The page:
Vienna, however, proved less stimulating than Szymanowski had hoped, but the period changed to some extent his musical outlook, particularly through his experience of the music of Debussy and, still more, of Ravel, and of the Dyagilev company in Stravinsky's Firebird and Petrushka. In March 1914 he left Vienna and travelled south to Italy, Sicily and North Africa, returning through Rome, Paris and London, where he met Stravinsky. The war years he spent in musical isolation at home at Tymoszówka, turning his attention to a study of Greek civilisation and literature, to the early history of Christianity and to the culture of Islam, the last an extension of an interest aroused by translations of the poems of Hafiz by Hans Bethge, poet of Mahler's Das Lied von der Erde, some of which he had set to music in 1911, and exemplified in the remarkable Symphony No.3, completed in 1916, using poems by the 13th century Persian mystic and poet Mevlâna, Jalal al-Din ar-Rumi.
The Russian revolution put an end to Szymanowski's period of war-time seclusion. The family was compelled to move, for reasons of safety, to Elisavetgrad, and the property at Tymoszówka was destroyed by the revolutionaries. In 1919 they moved to Poland, after the proclamation of the new republic. Kochanski and Rubinstein prudently chose to settle in the United States, but Szymanowski determined to stay in his own country and to seek there a further source of inspiration, particularly in the more primitive aspects of indigenous music. His reputation grew at home and abroad, and in 1927 he rejected the offer of a position as director of the conservatory in Cairo in favour of the financially less rewarding position of director of the Warsaw Conservatory, which in 1930 became the Warsaw Academy of Music, an institution of which he remained rector until his resignation in 1932.
The five years that Szymanowski spent at the Conservatory and the Academy brought many frustrations, particularly in dealing with musicians of a conservative turn of mind, and these difficulties finally led to his resignation. The remaining years of his life were not easy, without any regular source of income, and he therefore made more public appearances as a performer, writing the piano part of his Symphony No.4 in 1932 to suit his own relatively modest piano technique, no longer adequate for the more taxing compositions of his earlier career. In the same year he was greatly encouraged by the performance in Prague of his opera King Roger, a work that deals imaginatively with a struggle in medieval Sicily between Christianity and an Eastern Dionysian religion, a further example of his absorption of the essence of other cultures than his own, and of his reading of Euripides.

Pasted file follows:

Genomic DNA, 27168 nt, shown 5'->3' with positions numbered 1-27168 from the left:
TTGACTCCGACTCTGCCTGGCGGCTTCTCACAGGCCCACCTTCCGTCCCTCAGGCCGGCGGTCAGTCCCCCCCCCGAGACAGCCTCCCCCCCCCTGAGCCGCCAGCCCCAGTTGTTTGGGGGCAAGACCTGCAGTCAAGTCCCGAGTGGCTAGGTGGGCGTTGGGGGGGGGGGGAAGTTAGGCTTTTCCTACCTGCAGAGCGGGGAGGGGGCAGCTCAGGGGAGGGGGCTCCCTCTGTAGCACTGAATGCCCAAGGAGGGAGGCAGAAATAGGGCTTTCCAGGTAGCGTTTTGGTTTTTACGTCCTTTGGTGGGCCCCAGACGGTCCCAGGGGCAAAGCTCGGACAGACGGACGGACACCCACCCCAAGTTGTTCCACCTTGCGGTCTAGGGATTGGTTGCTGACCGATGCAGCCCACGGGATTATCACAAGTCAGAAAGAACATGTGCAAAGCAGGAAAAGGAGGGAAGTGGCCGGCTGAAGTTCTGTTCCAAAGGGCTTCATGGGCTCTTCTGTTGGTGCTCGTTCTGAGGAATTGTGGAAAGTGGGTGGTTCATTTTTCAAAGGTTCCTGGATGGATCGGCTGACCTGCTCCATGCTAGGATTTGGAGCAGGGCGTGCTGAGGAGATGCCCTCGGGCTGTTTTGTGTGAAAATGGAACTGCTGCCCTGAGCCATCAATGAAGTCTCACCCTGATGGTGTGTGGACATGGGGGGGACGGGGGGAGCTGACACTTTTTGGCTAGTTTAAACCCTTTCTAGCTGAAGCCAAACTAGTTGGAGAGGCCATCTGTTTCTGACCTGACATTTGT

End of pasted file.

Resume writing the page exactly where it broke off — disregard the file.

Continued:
Szymanowski's final years were clouded by illness and he sought an alleviation of the effects of tuberculosis abroad in Davos, Grasse and Cannes, and finally in Lausanne, where he died on 29th March 1937. His last orchestral work was a second violin concerto, completed in 1933, followed by two Mazurkas for piano, written in the following year. The ballet Harnasie, inspired by the primitive folk-music of the people living in the Tatra mountains, was staged in Prague in 1935 and the following year, with much success, in Paris, with choreography by Serge Lifar. It became a popular part of Polish ballet repertoire after its first performance in Poznan in 1938, a year after the composer's death.
Szymanowski's twenty Mazurkas, Opus 50, were written in 1924 and 1925. While the title may suggest a debt to Chopin, these Mazurkas owe more to the Mazur source of the dance, drawing on varied folk material from the Tatras, although the result is very much in the composer's own mature idiom.
The three pieces that form Metopes were completed in 1915, a reflection of Szymanowski's travels in Southern Europe the year before and of his study of Greek civilisation now undertaken in the war-time isolation of Timoszówka. The title of the set of pieces suggested the figures in low-relief on the pediment of an ancient Greek temple. The individual pieces take their character from Homer's Odyssey, the account of the long home-coming of the Greek hero Odysseus after the fall of Troy. Adventures that befall him on his way back to Ithaca include a narrow escape from the Island of the Sirens and a still closer encounter with the sorceress Calypso, who can change men into swine. Nausicaa represents an element of more obvious human charm, a girl, daughter of a local king, met by the ship-wrecked Odysseus on the shore where she plays with her attendant maidens. There are clear suggestions of the evocative idiom of Debussy in the piano writing, not least in the suggestion of water.
The four Etudes, Opus 4, come from relatively early in Szymanowski's career, written between 1902 and 1904 and betraying an overt debt to Chopin and to Skryabin. The impressive first of the series is followed by a rapid and brief second Etude. The slightly longer third of the set is possibly the best known of all, in its mood of tender melancholy nostalgia. The fourth Etude, with its torrents of notes, suggested another aspect of Chopin.
Szymanowski's Sonata No.2, Opus 21, was completed in 1911, at the time of the composition of the Second Symphony, and was described by the composer as diabolically difficult. The challenge was taken up by Artur Rubinstein, who gave the first performance in Warsaw in the same programme as the new symphony. The form of the work, in two movements, is that of a sonata movement followed by a theme and variations, ending with a fugue, marked Allegro moderato, poco scherzando e capriccioso.